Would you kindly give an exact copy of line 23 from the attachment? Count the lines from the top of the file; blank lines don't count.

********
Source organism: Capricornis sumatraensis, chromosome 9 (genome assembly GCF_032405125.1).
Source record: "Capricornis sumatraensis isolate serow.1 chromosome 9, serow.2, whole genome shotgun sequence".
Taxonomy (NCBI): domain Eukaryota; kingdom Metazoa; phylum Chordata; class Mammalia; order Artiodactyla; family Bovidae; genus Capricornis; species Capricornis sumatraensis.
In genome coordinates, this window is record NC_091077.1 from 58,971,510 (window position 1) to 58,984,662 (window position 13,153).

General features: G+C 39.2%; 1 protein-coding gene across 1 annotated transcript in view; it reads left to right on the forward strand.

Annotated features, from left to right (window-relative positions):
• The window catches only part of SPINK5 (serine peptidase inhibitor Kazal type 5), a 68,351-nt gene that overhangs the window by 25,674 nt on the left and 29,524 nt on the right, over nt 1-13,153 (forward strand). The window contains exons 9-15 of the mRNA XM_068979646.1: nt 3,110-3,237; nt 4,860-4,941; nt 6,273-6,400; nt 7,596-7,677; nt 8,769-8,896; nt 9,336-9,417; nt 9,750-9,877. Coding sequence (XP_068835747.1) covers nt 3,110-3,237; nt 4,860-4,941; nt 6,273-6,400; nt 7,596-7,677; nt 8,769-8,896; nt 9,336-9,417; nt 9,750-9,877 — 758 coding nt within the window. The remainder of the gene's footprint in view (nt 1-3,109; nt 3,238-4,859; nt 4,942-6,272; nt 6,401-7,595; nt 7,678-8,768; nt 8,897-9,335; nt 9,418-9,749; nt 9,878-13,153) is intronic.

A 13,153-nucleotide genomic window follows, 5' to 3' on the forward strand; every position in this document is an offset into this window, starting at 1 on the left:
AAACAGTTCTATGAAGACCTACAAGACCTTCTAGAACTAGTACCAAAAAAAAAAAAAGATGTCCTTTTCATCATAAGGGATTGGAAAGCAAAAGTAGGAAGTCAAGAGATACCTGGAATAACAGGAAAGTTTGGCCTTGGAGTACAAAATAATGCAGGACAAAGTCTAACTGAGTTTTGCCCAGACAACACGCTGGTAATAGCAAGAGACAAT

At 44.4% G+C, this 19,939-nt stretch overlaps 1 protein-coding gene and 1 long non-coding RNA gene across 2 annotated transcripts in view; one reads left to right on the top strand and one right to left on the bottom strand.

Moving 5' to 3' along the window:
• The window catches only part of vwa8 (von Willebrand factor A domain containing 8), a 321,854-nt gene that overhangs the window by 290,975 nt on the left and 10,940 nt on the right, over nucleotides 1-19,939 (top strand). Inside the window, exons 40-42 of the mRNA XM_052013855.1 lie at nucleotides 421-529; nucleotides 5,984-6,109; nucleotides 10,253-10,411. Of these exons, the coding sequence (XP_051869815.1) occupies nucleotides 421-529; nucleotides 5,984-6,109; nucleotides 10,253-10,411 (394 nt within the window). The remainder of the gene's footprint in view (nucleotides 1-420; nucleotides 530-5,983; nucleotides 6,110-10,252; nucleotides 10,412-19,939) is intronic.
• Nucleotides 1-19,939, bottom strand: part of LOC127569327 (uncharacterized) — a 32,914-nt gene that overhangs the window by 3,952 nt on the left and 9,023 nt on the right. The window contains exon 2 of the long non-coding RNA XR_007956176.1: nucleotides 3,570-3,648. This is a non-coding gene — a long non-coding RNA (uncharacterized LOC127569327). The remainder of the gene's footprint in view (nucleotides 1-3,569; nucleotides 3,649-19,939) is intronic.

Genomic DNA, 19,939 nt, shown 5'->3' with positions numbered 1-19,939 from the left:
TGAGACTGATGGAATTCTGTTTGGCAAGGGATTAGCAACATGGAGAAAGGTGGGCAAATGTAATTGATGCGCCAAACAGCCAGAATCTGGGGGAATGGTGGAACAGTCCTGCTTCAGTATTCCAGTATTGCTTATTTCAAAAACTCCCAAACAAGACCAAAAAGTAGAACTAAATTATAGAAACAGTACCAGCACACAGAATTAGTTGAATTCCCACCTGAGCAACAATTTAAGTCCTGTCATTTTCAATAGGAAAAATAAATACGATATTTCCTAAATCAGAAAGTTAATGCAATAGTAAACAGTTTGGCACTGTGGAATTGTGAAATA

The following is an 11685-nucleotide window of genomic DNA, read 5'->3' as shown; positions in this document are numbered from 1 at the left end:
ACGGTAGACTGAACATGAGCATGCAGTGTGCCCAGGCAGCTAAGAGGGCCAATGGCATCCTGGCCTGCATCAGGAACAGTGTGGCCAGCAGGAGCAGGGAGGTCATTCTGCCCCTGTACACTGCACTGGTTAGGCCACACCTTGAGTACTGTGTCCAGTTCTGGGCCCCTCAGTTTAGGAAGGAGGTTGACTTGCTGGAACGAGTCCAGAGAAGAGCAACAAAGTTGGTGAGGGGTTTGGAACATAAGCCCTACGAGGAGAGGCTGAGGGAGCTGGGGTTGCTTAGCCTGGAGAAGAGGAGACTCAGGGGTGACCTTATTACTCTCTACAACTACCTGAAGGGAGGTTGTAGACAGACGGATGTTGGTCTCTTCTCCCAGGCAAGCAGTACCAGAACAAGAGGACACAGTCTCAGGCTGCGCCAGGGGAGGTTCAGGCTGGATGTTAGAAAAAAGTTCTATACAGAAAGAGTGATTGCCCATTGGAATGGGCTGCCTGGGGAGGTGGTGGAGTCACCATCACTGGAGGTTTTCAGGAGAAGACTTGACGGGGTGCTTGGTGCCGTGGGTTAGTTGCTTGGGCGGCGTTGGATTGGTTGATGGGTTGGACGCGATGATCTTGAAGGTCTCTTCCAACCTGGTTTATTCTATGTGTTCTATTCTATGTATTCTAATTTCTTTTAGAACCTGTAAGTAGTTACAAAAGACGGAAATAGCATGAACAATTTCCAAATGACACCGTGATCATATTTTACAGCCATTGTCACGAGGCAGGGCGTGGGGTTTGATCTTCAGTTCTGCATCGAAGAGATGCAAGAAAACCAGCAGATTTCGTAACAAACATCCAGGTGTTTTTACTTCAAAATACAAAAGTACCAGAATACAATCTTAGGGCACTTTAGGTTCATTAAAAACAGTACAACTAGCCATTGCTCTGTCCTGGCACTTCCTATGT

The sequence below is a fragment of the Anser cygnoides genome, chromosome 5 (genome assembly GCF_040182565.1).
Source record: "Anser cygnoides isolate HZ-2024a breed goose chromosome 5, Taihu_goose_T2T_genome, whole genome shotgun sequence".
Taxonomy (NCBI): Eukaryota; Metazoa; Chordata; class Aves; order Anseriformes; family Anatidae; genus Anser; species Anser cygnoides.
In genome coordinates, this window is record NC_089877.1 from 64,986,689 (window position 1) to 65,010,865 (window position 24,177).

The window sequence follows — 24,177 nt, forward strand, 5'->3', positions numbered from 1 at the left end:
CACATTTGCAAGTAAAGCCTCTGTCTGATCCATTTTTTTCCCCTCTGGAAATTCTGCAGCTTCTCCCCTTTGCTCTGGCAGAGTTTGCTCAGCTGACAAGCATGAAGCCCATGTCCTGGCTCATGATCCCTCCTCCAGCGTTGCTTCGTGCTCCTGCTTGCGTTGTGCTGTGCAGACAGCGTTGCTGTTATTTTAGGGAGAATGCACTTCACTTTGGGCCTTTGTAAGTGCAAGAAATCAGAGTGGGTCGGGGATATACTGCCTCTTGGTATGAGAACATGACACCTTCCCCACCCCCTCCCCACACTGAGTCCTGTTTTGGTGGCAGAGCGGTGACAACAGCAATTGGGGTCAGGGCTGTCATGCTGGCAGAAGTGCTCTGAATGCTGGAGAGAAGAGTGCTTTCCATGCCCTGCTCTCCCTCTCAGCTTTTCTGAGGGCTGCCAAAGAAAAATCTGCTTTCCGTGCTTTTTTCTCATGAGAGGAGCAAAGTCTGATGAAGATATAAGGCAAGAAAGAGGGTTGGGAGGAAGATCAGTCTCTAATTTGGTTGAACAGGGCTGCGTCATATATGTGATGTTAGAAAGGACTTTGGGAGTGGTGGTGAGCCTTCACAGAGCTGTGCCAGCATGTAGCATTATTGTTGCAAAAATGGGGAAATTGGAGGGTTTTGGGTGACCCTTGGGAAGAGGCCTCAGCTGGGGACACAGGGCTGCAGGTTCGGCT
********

CACATTTGCAAGTAAAGCCTCTGTCTGATCCATTTTTTTCCCCTCTGGAAATTCTGCAGCTTCTCCCCTTTGCTCTGGCAGAGTTTGCTCAGCTGACAAGCATGAAGCCCATGTCCTGGCTCATGATCCCTCCTCCAGCGTTGCTTCGTGCTCCTGCTTGCGTTGTGCTGTGCAGACAGCGTTGCTGTTATTTTAGGGAGAATGCACTTCACTTTGGGCCTTTGTAAGTGCAAGAAATCAGAGTGGGTCGGGGATATACTGCCTCTTGGTATGAGAACATGACACCTTCCCCACCCCCTCCCCACACTGAGTCCTGTTTTGGTGGCAGAGCGGTGACAACAGCAATTGGGGTCAGGGCTGTCATGCTGGCAGAAGTGCTCTGAATGCTGGAGAGAAGAGTGCTTTCCATGCCCTGCTCTCCCTCTCAGCTTTTCTGAGGGCTGCCAAAGAAAAATCTGCTTTCCGTGCTTTTTTCTCATGAGAGGAGCAAAGTCTGATGAAGATATAAGGCAAGAAAGAGGGTTGGGAGGAAGATCAGTCTCTAATTTGGTTGAACAGGGCTGCGTCATATATGTGATGTTAGAAAGGACTTTGGGAGTGGTGGTGAGCCTTCACAGAGCTGTGCCAGCATGTAGCATTATTGTTGCAAAAATGGGGAAATTGGAGGGTTTTGGGTGACCCTTGGGAAGAGGCCTCAGCTGGGGACACAGGGCTGCAGGTTCGGCT